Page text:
Kevin Spaide’s Comments

One day (February 10, 2010 to be precise) I decided I was having WAY too much fun revising and revising and revising my glorious, weird-ass novel and thought it might be time to do something else for a change. Take a little breather. So I sat down and wrote a story. Actually I sat down and wrote the first line of a story. Then I stared at it for a minute or two. Then I wrote the rest of the story, four or five pages, without even really thinking about what I was doing. It just kind of came out of my fingers and appeared there on the computer screen—one letter at a time. This had never happened to me before. It felt exciting, odd, painless, unsustainable. I didn’t ask any questions. I wrote and wrote. When I finished I read the story through and laughed a few times. I thought: I’m out of the fucking quicksand! Everything is going to be all right! It felt so good to write something new, something fresh. So the next day I wrote another story. The next day another. I thought things like: If I keep this up for a year I’ll have 365 stories about these people.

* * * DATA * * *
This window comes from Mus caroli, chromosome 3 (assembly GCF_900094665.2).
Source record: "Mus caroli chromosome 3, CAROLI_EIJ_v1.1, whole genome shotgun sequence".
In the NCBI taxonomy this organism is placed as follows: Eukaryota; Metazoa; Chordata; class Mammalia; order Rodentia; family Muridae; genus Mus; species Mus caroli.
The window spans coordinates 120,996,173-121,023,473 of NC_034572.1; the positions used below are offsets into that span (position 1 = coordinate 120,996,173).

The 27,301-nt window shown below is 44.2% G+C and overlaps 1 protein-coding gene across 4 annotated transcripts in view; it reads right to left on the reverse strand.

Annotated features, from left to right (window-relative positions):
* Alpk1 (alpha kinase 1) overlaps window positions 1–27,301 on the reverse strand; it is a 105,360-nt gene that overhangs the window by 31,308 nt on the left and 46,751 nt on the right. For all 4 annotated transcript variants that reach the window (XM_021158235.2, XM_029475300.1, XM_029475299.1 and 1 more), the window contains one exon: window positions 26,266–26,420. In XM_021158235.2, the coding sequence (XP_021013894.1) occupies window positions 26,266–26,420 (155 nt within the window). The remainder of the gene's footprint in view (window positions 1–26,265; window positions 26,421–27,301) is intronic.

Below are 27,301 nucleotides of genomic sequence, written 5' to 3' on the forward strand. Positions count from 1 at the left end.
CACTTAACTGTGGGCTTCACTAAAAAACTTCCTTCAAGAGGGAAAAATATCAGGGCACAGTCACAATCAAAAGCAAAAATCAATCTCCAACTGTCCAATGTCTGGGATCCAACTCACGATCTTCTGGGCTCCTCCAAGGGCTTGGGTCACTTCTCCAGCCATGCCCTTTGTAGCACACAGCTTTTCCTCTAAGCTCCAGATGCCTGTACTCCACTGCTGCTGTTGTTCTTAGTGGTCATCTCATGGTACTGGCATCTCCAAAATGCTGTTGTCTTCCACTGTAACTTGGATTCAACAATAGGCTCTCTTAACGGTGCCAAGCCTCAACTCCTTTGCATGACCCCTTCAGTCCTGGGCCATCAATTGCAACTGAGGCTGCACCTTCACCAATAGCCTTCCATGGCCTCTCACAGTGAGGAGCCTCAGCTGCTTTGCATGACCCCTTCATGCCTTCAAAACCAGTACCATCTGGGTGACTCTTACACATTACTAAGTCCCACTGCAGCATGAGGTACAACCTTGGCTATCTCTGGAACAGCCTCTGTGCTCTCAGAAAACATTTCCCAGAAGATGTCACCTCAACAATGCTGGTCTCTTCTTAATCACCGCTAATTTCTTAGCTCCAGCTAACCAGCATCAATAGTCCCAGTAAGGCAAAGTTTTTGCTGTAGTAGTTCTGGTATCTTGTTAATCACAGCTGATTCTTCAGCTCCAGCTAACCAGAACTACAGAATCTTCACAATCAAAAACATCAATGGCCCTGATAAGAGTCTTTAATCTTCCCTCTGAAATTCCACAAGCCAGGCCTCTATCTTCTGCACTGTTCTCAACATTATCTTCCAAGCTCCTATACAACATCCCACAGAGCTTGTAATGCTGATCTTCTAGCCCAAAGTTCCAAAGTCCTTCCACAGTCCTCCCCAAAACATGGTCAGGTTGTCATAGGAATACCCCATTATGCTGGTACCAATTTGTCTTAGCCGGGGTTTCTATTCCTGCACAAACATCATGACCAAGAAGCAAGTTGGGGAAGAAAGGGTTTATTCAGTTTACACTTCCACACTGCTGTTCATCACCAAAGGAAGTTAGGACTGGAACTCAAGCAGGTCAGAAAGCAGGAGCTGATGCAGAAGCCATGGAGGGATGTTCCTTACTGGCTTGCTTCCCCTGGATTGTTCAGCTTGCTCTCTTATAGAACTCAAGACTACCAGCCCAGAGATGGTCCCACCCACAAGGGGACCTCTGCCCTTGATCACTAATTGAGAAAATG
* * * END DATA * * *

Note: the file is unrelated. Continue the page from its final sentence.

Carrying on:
It was February, it was pretty cold outside, the days were short, I didn’t have a job …

I’m straying from the subject here.

Anyway, I wrote around twenty-five stories about a guy and his wife. “Lawnmower,” “The Sweater,” and “Oncology” are three of them. Probably all three—all twenty-five for that matter—were written between ten and twelve in the morning. I doubt I was even really awake yet. Just sitting there in my clothes writing stories from who knows where. Just writing. Sometimes laughing. I don’t know exactly who those people in the stories are—but I love them and am grateful they came to visit my head last February. The guy, the often-confused husband, seems to have inherited some of my foibles and weaknesses, but his wife (I feel compelled, out of fear, to make these awful distinctions, this being the Internet) is not much like my wife—though I think she does quote her directly once. For example, my wife has never made a sweater. Not that I know of. She doesn’t have a car either. Nor does she own a bike (the wife rides her bike a lot in some of the other stories.) Also, we’ve never had a porch to sit on. And I don’t know any sixteen-year-old girls. Come to think of it, I know almost no one between the ages of eleven and twenty-two.

My point here is: these stories are about ninety-seven percent made up. They are probably the most made-up stories I’ve ever written. Who knows where they came from? Out of my secret fears and hopes, I guess. As usual. Hope you like them.

Return to Archive

FRiGG: A Magazine of Fiction and Poetry | Issue 30 | Fall 2010